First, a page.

• Join over 1.2 million students every month
  • Accelerate your learning by 29%
  • Unlimited access from just £6.99 per month

Using the sources and your own knowledge, analyse the nature and extent of opposition to the Nazi regime between 1933 and 1939.

Extracts from this document...

Introduction

Using the sources and your own knowledge, analyse the nature and extent of opposition to the Nazi regime between 1933 and 1939. The Nazi regime was just that, a regime, it was dictated to the people through various means and consequently opposition followed. It was upon this opposition that the success of the party would be determined. However, to determine the opposition themselves could promote a weak or scarce opposition which in turn would benefit them ten fold. The Churches were the only organizations allowed to retain organisational autonomy in Nazi Germany, so it could be said the nature of the Church was not to promote anti-Nazi ideas but instead to allow people the opportunity to practice their religion. The first antagonisms came when the Nazi regime wanted a centralized and unified Protestant Church. They would use their involvement to influence and infiltrate Nazi ideas within the Church. The extent of opposition by the Church was consequently sparked; it came from a dissident group dubbed the 'Confessional Church'. ...read more.

Middle

They wanted Hitler replaced and rejected methods of the Nazis. They did not want Germany to become a second rate power and took it for granted that a post war German government would dominate Central Europe. The extent of this opposition came to head when emissaries were sent to Britain to warn the British government of Hitler's aggressive plans against Czechoslovakia. This was a common form of resistance to try and gain a collectively stronger and more active source of help. A number of foreign office diplomats worked closely with the resistance and they too looked for a diplomatic agreement with Britain for assistance. However, the extent of this was certainly a risk for the conspirators but if people were willing and able then the extent of opposition would have been paramount. This highlights the deceptive power of the Nazi's and the true extent of the conspiratorial opposition; altogether an unfortunate strength of constraints that could never promote an extensive resistance. It could be said that the extent of opposition was deeming itself pointless. ...read more.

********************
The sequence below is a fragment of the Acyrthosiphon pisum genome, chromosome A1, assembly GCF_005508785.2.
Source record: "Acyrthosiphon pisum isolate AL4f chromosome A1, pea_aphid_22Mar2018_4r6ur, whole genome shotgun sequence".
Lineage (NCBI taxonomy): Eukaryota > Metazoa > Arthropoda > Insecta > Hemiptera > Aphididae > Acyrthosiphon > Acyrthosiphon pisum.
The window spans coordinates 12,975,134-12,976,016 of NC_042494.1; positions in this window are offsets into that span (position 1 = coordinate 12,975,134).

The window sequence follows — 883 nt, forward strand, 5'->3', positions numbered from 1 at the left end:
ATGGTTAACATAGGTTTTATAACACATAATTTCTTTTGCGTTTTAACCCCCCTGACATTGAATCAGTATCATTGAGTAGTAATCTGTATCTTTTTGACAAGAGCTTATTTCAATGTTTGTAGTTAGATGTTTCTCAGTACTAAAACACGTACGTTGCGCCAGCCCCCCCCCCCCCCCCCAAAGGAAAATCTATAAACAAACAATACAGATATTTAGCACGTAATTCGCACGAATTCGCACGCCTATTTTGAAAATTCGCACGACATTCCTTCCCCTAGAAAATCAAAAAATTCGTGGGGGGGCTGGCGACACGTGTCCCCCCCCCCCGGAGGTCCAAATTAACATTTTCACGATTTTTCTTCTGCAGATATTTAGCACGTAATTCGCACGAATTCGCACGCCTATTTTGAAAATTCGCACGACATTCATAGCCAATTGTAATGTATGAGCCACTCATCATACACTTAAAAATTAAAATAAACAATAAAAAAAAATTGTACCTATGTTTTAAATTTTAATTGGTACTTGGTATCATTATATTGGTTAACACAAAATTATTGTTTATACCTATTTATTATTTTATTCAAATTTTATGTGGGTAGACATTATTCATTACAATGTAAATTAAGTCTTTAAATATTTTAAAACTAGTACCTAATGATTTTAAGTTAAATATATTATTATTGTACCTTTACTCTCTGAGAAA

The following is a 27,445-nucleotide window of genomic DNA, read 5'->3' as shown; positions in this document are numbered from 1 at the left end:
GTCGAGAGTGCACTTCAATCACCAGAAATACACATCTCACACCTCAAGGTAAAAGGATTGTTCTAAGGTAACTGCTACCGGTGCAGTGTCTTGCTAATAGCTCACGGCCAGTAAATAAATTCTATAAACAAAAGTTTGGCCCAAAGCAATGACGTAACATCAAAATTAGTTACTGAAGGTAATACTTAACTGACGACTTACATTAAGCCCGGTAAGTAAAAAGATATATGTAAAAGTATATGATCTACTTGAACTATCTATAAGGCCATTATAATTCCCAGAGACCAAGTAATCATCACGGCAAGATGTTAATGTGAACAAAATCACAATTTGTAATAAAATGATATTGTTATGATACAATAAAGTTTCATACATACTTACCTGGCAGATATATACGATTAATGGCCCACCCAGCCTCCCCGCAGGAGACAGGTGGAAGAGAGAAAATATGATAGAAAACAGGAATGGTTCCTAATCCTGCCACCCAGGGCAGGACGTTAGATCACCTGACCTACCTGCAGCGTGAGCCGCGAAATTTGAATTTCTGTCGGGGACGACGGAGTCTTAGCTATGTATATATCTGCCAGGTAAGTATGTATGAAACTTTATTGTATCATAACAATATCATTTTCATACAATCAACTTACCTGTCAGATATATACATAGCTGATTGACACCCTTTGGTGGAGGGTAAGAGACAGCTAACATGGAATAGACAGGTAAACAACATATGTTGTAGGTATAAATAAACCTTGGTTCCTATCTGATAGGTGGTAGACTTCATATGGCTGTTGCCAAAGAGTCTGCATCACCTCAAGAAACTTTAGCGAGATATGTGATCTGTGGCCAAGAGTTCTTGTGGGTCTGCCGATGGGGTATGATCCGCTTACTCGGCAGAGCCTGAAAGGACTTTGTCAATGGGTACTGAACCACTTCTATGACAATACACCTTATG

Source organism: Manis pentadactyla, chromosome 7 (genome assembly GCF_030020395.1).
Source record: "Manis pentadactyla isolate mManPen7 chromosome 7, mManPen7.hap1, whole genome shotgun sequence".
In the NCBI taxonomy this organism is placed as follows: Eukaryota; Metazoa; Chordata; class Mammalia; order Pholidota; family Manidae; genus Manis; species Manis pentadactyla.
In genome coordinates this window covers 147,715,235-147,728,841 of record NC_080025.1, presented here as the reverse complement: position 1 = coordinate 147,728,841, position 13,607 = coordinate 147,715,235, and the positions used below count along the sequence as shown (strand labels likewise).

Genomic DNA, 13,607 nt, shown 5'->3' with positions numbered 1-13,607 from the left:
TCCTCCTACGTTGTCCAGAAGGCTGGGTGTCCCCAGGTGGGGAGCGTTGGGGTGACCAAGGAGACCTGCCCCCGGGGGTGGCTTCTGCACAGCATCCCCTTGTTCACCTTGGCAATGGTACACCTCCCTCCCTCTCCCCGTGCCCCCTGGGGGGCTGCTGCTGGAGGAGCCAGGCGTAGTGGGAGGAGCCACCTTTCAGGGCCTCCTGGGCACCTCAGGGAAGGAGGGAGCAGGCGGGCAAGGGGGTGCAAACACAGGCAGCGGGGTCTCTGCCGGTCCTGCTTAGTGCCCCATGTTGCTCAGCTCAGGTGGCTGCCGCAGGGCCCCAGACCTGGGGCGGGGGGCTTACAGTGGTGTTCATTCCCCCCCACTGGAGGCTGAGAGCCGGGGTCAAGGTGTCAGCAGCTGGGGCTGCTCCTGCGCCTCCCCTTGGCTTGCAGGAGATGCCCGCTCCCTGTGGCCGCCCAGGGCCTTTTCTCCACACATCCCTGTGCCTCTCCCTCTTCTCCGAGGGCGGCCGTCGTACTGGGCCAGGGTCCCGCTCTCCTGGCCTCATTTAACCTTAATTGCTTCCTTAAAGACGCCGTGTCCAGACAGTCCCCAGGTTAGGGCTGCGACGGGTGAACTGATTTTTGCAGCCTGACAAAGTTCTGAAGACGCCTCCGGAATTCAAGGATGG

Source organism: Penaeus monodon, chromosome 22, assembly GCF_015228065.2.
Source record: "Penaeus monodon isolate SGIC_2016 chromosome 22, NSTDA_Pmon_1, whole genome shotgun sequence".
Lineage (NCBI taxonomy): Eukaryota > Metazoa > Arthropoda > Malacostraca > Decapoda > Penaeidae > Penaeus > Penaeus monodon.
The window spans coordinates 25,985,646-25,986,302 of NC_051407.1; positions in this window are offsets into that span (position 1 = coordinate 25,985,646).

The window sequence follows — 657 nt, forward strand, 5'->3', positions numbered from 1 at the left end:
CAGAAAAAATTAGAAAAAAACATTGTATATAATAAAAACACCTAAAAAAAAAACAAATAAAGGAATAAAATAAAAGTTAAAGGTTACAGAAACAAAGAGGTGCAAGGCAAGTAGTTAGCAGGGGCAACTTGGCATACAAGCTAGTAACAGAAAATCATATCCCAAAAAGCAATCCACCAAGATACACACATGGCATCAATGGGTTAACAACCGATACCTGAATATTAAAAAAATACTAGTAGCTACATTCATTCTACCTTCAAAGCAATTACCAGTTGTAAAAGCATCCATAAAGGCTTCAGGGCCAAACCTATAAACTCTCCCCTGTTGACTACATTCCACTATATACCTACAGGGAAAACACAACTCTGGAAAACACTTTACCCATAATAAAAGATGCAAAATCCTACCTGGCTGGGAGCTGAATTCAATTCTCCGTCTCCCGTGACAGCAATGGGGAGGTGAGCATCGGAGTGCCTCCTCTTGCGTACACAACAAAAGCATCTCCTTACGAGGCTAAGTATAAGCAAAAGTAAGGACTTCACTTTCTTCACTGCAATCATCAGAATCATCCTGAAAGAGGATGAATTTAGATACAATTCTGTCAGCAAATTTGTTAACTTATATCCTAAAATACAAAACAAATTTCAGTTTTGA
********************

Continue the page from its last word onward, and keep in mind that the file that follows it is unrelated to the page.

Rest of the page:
Conclusion

Others simply did not like the constraints of the regime and largely opted to enjoy themselves and cause some trouble. This can be seen in the 'Swing Youth' and 'Edelweiss Pirates'. As in source two there were whole areas of behaviour that normally lie below the threshold of police intervention and surely these forms did. However, by this time the concept of Nazism did not fair kindly to any type of resistance let alone largely private ones. Opposition was never strong it just demonstrated the extent people would go to to not conform. There was no real resistance, just disagreement. The range and diversity of opposition to the Nazi regime was very vast. The nature of each type of opposition had one common theme, but the extent in which it was carried out was approached in different ways. Opposition ranged from people just wanting not conform to wanting the death of Hitler; this demonstrates the complexities faced by the Nazis when trying to control this. The German people never were transformed into a coherent totality following without question the Fuhrer's every command. ...read more.

The above preview is unformatted text